Kill Bill: Vol I (2003) and Kill Bill: Vol II (2004)
“In an ideal world I’d rather not have split it up. But we don’t live in that world. Kill Bill was an idea I’d had during Pulp Fiction – a little movie I was going to do while preparing for my big epic Inglourious Basterds. Cut to Kill Bill one and two. By splitting it up, it became a big hit – people saw it and people liked it. Otherwise the only way to watch would have been as a four-hour movie. But it ended up working really well. There was a very natural split in them, and the Crazy 88 sequence was just a fantastic climax.”
Death Proof (2007)
[Conceived as a double feature called Death Proof with Robert Rodriguez’s Planet Terror, but released as a solo film in the UK]
“People just didn’t get the double feature idea as much as we wanted. But
I am happy with Death Proof. Do I think it’s the lesser of my movies? Yeah, I do. But when I start watching it I stop thinking about that. It’s like the little bon-bon of a movie inside my filmography. I love that aspect of it – it’s a really good bon-bon. And I think the soundtrack is one of the best ones in my catalogue.”
Inglourious Basterds (2009)
“I started writing it after Jackie Brown. After about a year and a half I realised I wasn’t going to finish it. I had this great crazy f*cking novel that didn’t get going until page 80. So I put it away. After I’d had a bit of a flop with Grindhouse and Death Proof I went back to it. I was going to do it as a mini-series. I told Luc Besson and he said, ‘You’re one of the few filmmakers who makes me want to go to the movies. And you’re telling me I have to wait five years?’ I couldn’t unhear that. I thought, ‘Let me try one more time.’ And that’s the movie I released."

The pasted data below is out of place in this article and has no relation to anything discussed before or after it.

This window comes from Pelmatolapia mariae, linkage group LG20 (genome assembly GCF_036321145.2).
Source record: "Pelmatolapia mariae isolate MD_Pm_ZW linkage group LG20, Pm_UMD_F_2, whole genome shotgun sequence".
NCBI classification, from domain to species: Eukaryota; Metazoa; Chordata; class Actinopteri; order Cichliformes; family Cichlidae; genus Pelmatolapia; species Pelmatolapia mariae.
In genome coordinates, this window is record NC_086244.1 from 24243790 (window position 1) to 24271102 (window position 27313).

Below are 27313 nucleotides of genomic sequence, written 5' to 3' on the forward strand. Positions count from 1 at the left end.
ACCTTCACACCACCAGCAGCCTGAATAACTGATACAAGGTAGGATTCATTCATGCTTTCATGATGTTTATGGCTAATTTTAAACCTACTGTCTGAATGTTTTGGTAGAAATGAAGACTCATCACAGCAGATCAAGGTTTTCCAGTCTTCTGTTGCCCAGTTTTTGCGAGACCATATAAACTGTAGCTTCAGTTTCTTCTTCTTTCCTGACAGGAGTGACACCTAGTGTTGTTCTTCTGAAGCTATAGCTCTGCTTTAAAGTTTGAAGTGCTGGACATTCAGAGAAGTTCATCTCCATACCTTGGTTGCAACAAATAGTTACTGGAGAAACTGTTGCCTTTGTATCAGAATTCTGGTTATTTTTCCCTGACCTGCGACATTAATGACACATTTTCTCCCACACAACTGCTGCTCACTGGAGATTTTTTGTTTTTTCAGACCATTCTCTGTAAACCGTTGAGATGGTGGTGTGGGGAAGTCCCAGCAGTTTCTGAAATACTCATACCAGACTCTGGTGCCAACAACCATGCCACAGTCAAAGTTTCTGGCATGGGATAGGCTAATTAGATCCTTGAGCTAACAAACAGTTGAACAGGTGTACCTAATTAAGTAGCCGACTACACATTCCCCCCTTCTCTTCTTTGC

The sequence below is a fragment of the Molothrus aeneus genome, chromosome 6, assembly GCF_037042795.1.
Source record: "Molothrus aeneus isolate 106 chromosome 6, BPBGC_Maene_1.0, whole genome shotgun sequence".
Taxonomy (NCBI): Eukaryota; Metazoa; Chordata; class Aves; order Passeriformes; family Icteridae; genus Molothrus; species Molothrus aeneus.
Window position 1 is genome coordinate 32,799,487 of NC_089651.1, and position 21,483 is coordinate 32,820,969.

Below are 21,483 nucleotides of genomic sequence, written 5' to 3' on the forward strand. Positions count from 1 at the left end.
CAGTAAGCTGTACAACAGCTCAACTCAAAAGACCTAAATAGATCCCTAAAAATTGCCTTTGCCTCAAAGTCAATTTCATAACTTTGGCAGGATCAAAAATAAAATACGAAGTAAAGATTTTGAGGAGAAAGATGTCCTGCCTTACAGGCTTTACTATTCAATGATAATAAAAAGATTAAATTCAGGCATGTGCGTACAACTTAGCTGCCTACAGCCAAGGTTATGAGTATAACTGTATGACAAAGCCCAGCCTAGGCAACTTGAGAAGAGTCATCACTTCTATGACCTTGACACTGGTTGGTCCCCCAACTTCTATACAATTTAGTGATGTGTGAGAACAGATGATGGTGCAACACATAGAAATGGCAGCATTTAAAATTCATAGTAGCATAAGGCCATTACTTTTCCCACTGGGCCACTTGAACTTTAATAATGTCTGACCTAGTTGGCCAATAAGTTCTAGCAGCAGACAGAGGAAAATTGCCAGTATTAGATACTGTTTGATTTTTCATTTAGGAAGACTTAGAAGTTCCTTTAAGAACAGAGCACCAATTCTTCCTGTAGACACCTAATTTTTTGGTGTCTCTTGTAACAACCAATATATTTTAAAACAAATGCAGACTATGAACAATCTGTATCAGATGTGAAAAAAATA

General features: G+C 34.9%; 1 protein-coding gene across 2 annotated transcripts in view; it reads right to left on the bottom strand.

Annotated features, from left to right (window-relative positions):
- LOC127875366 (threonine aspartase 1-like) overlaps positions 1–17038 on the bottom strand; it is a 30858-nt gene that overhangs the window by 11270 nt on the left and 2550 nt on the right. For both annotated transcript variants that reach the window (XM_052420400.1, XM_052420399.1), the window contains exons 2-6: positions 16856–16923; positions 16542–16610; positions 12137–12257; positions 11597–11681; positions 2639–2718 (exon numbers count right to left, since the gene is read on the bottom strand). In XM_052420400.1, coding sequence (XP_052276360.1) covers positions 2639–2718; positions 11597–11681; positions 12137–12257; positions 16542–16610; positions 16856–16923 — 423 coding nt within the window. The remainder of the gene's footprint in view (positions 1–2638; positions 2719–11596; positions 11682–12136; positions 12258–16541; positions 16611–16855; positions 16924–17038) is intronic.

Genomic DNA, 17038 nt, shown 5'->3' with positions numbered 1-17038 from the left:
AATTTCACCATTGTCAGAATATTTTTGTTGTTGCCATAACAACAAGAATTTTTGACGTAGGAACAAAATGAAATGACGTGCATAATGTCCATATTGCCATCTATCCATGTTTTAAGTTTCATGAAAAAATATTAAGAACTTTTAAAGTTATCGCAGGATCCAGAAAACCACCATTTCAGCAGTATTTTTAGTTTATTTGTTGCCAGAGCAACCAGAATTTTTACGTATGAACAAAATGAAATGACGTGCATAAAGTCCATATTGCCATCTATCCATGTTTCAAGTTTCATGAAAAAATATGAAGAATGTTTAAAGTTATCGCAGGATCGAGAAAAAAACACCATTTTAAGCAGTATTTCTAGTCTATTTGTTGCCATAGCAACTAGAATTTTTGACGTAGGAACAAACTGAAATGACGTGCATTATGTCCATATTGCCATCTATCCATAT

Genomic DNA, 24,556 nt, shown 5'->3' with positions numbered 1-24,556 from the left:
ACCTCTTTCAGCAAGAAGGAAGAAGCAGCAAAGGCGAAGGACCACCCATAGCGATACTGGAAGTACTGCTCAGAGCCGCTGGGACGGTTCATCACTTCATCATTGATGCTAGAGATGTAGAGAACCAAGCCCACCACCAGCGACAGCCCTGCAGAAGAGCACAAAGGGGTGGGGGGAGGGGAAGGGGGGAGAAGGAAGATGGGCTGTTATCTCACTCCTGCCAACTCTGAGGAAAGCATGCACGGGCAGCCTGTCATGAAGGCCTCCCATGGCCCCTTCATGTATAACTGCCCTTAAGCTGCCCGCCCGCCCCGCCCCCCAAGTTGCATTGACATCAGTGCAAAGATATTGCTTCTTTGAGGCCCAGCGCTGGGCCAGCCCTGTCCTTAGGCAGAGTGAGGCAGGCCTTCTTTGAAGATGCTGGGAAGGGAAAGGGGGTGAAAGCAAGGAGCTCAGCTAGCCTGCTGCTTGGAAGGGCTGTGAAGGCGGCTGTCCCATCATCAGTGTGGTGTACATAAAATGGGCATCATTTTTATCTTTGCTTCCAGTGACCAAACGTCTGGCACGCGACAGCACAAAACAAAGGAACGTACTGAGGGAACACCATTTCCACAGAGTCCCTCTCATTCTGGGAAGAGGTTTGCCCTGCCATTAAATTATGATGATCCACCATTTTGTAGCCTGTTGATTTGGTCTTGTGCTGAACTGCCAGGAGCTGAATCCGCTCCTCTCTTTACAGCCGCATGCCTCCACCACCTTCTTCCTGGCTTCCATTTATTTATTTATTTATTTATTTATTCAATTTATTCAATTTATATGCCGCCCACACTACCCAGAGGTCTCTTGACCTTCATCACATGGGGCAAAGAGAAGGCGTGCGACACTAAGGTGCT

Django Unchained (2012)
“I had a really good time with Django. It’s a violent movie, and people were really sensitive about it at the time. That’s the way it was. But it’s another movie that’s grown in people’s estimations since it came out.
"It did really well, but people weren’t saying it was my best movie. Now there’s a whole contingency of fans who say it’s my best. And that’s f*cking awesome."
The Hateful Eight (2015)
"I like westerns, and I like the idea that, when I’m done with everything, I’ll be considered a western director. That I had my western period. And I think you need to do three westerns to consider yourself a western director. You can’t just dabble in the genre. Kill Bill: Vol 2 doesn’t count, as much as I wish it did. And neither does Inglourious Basterds, as much as I tried to shoot it as a spaghetti western. Wannabe westerns don’t count. I need three movies with… horses, I guess. And no electricity. Or limited electricity at the very least. After Django, this is my next contribution to the genre. I’m so proud of it. I think it might be my favourite of my scripts. And I really like my handling of the material. You could describe it as Reservoir Dogs as a western. There’s that spiritual connection. And there’s an aspect of coming full circle.”
Once Upon A Time in Hollywood is out in UK cinemas 15 August.